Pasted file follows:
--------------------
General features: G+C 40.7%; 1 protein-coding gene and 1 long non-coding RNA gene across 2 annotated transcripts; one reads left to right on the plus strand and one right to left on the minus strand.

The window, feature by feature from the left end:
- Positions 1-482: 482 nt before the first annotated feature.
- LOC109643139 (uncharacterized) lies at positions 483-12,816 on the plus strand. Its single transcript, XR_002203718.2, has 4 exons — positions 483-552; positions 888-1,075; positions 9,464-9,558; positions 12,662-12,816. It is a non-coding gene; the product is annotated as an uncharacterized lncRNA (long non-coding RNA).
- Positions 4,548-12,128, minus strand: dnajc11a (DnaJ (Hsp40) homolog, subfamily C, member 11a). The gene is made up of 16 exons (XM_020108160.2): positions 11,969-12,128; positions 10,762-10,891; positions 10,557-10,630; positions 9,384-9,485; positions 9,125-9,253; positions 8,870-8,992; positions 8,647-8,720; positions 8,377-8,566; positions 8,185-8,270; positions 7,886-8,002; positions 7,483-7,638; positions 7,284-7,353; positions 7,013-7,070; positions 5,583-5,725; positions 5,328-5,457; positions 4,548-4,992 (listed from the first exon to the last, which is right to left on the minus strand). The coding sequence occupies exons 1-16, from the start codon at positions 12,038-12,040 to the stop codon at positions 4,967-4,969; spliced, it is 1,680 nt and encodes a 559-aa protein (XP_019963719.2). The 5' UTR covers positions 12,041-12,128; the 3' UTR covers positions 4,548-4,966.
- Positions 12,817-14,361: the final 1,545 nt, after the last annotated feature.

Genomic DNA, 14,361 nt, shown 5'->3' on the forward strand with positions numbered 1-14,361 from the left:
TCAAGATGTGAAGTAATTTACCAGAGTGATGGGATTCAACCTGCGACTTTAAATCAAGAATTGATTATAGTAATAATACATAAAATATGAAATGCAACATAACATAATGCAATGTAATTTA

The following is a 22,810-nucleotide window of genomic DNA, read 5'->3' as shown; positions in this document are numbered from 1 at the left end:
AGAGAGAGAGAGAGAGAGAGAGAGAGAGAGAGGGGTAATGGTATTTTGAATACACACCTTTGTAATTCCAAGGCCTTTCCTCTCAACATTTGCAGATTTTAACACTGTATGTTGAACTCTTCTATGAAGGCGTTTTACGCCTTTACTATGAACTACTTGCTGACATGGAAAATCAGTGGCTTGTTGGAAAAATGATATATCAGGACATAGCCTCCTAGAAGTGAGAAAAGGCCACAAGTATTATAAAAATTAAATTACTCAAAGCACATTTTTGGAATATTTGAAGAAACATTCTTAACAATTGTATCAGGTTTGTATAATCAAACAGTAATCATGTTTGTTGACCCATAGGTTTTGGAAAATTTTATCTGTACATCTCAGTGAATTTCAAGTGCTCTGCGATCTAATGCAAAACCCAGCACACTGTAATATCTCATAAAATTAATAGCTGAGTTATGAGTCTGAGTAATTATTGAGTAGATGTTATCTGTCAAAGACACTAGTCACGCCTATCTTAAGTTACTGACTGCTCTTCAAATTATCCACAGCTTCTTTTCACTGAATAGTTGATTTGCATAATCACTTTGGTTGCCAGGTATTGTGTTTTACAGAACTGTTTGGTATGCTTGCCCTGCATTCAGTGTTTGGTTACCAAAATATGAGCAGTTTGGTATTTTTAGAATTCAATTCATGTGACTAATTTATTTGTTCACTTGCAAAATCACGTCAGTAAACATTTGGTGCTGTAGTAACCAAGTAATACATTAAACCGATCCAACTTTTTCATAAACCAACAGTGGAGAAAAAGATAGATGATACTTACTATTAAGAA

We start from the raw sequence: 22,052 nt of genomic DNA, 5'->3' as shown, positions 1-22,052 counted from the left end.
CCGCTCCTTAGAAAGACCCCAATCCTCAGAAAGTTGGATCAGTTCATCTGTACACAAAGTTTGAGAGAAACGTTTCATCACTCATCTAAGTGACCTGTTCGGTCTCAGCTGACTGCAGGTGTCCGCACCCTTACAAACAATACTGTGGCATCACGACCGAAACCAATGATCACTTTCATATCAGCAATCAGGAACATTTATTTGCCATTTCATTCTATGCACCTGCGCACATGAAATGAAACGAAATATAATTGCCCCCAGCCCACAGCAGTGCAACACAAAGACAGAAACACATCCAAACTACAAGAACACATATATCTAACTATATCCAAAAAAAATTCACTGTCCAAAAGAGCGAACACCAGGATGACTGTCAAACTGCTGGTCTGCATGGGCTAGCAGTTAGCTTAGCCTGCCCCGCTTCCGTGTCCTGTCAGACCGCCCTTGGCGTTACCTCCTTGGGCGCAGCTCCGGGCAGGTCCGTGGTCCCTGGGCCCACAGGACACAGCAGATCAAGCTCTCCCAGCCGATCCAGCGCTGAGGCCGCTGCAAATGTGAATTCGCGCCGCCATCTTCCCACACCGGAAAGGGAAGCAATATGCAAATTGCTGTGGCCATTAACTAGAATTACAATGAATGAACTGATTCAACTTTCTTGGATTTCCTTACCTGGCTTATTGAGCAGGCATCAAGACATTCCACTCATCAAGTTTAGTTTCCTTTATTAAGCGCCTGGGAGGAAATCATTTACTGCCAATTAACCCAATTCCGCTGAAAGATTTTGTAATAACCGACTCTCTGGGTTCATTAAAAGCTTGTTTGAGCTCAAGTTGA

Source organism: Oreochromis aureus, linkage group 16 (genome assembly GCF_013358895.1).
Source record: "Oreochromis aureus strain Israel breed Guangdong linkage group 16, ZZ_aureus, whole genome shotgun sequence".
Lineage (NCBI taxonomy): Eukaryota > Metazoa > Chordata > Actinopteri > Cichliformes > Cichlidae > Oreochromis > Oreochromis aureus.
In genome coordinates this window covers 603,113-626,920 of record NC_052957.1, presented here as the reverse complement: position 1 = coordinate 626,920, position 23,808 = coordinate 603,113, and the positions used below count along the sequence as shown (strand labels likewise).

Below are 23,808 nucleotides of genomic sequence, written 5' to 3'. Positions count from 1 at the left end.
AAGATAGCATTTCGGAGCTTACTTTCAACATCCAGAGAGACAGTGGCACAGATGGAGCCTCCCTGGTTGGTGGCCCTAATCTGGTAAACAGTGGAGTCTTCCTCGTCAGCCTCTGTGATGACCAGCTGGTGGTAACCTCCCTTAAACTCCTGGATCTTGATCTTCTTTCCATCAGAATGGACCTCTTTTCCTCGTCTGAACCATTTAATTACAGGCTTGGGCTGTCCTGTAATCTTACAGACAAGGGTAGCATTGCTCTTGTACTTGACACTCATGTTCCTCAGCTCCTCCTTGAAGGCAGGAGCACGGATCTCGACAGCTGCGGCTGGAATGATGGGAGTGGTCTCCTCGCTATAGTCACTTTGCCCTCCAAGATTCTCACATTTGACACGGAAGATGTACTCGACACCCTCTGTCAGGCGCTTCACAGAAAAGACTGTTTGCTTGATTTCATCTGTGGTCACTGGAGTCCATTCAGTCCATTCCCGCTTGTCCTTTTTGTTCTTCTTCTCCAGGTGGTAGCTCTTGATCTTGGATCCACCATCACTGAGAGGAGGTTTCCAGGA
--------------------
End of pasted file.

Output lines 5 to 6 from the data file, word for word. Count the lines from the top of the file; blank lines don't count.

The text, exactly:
- Positions 4,548-12,128, minus strand: dnajc11a (DnaJ (Hsp40) homolog, subfamily C, member 11a). The gene is made up of 16 exons (XM_020108160.2): positions 11,969-12,128; positions 10,762-10,891; positions 10,557-10,630; positions 9,384-9,485; positions 9,125-9,253; positions 8,870-8,992; positions 8,647-8,720; positions 8,377-8,566; positions 8,185-8,270; positions 7,886-8,002; positions 7,483-7,638; positions 7,284-7,353; positions 7,013-7,070; positions 5,583-5,725; positions 5,328-5,457; positions 4,548-4,992 (listed from the first exon to the last, which is right to left on the minus strand). The coding sequence occupies exons 1-16, from the start codon at positions 12,038-12,040 to the stop codon at positions 4,967-4,969; spliced, it is 1,680 nt and encodes a 559-aa protein (XP_019963719.2). The 5' UTR covers positions 12,041-12,128; the 3' UTR covers positions 4,548-4,966.
- Positions 12,817-14,361: the final 1,545 nt, after the last annotated feature.